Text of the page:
Kirk Trownson started his business with $200

Kirk Trownson started his business with $200


Kirk Trownson, founder of Palmerston North’s Techexpress says that starting out in 2009 at a low point in the economy helped to future proof the company. If it can succeed in tough times the company should be good to go when things brighten up.

“I had a lot of advice, which I initially listened to very carefully and with great anxiety,” says Trownson. But he says starting in those tough times is now an asset. “Because I got our momentum, for lack of a better word, I think when things come around the dividends will definitely be there.

“After ten years working in the industry I return back to the Manawatu and I essentially took a job flipping burgers, you know just a job for a job’s sake. But I got bored pretty quick so took the almost foolhardy approach of starting a business with a focus on the service side and it’s worked out well.”

But Trownson admits that it’s not been plain sailing and that the position he’s in now has been the result of a lot of hard work with the support from his partner and children. “Karen, my partner was very supportive, just with the amount of stress and strain that goes with handling a business. And the kids (Mathew 10, Amelia 13, Mathew is the up and coming 'gaming division manager' with Amelia being the Facebook master, were definitely very patient. I was over exuberant at times while working at home doing silly hours. My family support was absolutely tremendous.”

Trownson says he started the business because of the challenge.

“I was bored working for someone and I needed the challenge that being in business offers.”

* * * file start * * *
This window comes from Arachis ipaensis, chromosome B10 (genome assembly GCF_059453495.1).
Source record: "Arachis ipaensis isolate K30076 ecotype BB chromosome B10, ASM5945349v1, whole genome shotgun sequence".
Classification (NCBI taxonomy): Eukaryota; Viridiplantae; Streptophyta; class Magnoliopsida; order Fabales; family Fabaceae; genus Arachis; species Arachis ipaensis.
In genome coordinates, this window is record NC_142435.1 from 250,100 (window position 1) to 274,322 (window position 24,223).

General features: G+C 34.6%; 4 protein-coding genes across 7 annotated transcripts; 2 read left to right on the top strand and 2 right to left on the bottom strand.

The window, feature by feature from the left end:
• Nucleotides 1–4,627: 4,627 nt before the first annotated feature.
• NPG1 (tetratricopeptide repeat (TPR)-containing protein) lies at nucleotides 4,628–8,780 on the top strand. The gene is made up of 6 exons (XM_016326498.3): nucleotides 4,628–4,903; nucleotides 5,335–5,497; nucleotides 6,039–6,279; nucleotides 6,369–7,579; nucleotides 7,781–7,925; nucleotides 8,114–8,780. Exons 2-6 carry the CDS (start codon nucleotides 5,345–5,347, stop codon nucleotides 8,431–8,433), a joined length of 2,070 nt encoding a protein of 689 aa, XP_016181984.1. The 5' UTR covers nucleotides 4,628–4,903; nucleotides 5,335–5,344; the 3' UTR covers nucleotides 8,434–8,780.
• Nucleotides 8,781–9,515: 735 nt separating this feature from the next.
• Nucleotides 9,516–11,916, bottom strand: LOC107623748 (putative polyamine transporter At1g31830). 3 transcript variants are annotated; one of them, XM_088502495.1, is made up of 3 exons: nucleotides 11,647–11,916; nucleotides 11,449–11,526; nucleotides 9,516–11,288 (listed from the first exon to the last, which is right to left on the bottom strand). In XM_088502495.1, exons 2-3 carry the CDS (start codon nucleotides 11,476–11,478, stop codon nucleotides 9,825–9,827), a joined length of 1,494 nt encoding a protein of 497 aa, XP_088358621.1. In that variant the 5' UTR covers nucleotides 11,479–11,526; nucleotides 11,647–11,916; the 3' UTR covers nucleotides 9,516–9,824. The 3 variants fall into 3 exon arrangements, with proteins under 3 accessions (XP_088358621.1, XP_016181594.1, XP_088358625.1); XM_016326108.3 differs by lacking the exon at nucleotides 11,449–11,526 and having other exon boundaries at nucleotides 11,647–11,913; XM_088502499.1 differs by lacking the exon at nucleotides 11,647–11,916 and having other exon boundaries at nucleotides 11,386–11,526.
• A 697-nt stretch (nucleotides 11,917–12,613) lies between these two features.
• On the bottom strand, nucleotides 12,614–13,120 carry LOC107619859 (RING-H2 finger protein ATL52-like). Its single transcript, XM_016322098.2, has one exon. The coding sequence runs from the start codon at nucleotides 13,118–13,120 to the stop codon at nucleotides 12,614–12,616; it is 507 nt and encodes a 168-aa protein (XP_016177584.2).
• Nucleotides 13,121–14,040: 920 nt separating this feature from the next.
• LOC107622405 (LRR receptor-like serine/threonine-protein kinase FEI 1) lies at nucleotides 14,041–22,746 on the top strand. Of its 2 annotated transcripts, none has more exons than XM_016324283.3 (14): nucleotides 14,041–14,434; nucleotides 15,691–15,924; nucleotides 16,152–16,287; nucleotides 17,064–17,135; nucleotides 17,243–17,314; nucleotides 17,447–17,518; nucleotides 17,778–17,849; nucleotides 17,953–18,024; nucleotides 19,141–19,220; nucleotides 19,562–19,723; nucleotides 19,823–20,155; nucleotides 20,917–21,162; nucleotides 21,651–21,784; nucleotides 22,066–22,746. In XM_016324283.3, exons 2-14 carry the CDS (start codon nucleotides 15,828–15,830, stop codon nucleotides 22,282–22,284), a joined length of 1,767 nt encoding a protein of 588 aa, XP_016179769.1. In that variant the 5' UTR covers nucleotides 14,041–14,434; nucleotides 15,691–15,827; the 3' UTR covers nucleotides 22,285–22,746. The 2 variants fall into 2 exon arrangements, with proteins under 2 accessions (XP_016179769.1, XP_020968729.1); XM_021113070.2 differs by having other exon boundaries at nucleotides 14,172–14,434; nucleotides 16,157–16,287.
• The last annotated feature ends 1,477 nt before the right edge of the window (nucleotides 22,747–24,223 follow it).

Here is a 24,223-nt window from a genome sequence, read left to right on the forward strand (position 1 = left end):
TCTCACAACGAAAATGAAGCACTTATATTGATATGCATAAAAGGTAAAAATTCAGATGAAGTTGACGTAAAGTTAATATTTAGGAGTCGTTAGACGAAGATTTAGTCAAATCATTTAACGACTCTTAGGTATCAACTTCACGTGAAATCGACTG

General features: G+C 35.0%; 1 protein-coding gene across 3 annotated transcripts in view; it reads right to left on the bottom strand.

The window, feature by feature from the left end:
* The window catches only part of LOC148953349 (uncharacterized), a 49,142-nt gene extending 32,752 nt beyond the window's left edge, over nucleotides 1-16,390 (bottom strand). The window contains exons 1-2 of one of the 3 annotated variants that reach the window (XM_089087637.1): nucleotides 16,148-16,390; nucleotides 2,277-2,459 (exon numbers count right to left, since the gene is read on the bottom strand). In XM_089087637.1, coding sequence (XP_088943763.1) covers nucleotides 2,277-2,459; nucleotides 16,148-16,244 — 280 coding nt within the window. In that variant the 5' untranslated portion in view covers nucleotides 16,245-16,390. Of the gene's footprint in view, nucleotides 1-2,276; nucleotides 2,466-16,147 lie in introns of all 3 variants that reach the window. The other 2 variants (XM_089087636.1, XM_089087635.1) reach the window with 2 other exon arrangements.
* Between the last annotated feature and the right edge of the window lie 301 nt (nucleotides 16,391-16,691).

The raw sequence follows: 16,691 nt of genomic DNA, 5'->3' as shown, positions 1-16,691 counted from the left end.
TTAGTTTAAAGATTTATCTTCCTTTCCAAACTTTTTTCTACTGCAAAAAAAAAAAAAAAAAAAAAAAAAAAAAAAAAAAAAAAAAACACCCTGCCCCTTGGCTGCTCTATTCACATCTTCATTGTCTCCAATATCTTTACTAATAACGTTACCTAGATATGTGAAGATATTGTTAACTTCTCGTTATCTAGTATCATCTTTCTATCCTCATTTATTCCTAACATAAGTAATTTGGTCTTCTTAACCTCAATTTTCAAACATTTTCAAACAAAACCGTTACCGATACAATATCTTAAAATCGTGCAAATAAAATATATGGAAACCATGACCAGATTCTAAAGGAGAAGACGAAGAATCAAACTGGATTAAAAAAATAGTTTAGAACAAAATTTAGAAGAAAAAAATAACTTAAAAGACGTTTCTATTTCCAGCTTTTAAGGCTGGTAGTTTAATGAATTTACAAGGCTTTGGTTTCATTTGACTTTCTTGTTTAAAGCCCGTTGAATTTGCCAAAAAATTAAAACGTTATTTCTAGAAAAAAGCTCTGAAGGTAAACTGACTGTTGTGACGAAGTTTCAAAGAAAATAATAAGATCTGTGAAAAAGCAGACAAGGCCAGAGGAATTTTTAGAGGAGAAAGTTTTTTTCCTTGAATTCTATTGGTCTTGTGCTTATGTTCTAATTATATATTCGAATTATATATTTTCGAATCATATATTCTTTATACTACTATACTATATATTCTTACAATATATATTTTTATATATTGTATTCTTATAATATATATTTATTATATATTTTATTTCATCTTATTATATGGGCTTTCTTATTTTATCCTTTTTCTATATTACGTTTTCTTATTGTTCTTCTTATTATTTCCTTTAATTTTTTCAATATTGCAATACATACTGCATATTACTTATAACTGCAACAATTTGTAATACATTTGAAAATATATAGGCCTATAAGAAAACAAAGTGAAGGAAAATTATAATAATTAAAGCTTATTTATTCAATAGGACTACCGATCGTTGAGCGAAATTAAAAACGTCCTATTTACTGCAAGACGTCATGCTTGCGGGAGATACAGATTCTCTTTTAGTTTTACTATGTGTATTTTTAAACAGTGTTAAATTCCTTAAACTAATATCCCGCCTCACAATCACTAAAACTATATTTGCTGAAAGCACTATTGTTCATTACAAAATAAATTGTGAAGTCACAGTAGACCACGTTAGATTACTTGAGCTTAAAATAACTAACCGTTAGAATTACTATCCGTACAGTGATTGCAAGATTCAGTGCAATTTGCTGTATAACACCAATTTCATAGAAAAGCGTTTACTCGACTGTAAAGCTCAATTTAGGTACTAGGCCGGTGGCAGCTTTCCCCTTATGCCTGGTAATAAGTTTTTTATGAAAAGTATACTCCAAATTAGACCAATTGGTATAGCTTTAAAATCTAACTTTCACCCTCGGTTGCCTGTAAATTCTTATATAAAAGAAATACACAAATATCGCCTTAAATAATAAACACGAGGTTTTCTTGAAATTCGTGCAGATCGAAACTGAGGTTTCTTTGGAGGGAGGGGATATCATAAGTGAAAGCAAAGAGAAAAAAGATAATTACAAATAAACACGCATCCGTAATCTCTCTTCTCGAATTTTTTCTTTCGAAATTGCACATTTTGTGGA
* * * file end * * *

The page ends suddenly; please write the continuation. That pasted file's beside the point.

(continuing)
He says he had almost zero capital to start the business. “I think I put up about two hundred dollars. We just organically grew and grew and we didn’t invest in stock unless it was absolutely needed, worked from home in the initial 18 months and just slowly very carefully, almost conservatively I’d say, grew it to where we are now.”

Techexpress now employs three full time technicians with a part time office manager and has a customer base of more than 400. As testament to his good customer relations Trownson says he has never lost a customer.

“I think it’s going very well. We’re 100 per cent in the black, with a good steady income. The small business side we have approximately 40 real strong businesses that we support and then there’s the residential home type that fill in.”

Trownson says the company also subcontracts to larger companies based in the main centres of Auckland, Wellington and Christchurch. “They call on us for support in this area from time to time, where it’s not worth them installing someone full time for support, so there’s a fair amount of that sort of business as well. Sometimes it’s just a case of taking a server to the customer and plugging it in and making sure it’s running correctly.”

Internet marketing and having a good website are the company's biggest assets according to Trownson but he says sometimes tried and tested methods are the best. “Good old fashioned cold calling, getting on the phone and humbling down, so to speak, and just asking for it. At this point in time I guess we’ve reached what I call resource saturation. At the moment we’ve turned off certain marketing channels, which leads to the next biggest challenge for us and that’s finding technicians.”

According to Trownson, finding the right mix of personality and technical knowledge is the key to hiring a good techie. “There are a lot of very technically savvy people out there, but being able to relate to the people aspect is the biggest asset in my mind. Finding technical staff that won’t alienate a customer and who can empathise with their needs, that’s the biggest thing and that’s where we are at the moment. The governing factor for us now is simply finding friendly technical people. There’s an abundance of work out there in the Manawatu and the biggest limiting factor for us is finding staff that can fill the customer’s requirements and understand what they really want.”

Trownson says he knows where his strengths are and is not going to jump into a new venture until he’s certain. “It’s so easy in this industry to diversify. There’s so many avenues and area of potential revenue that it’s very easy to dilute your focus and start to drop the ball here and there. I’m seeing absolute value in focusing on a few areas and doing them really well. I think to deviate, until you get each of those areas nice and solid so that they’re nice fluid mechanisms where the customer knows exactly what they’re going to get, is a liability.”

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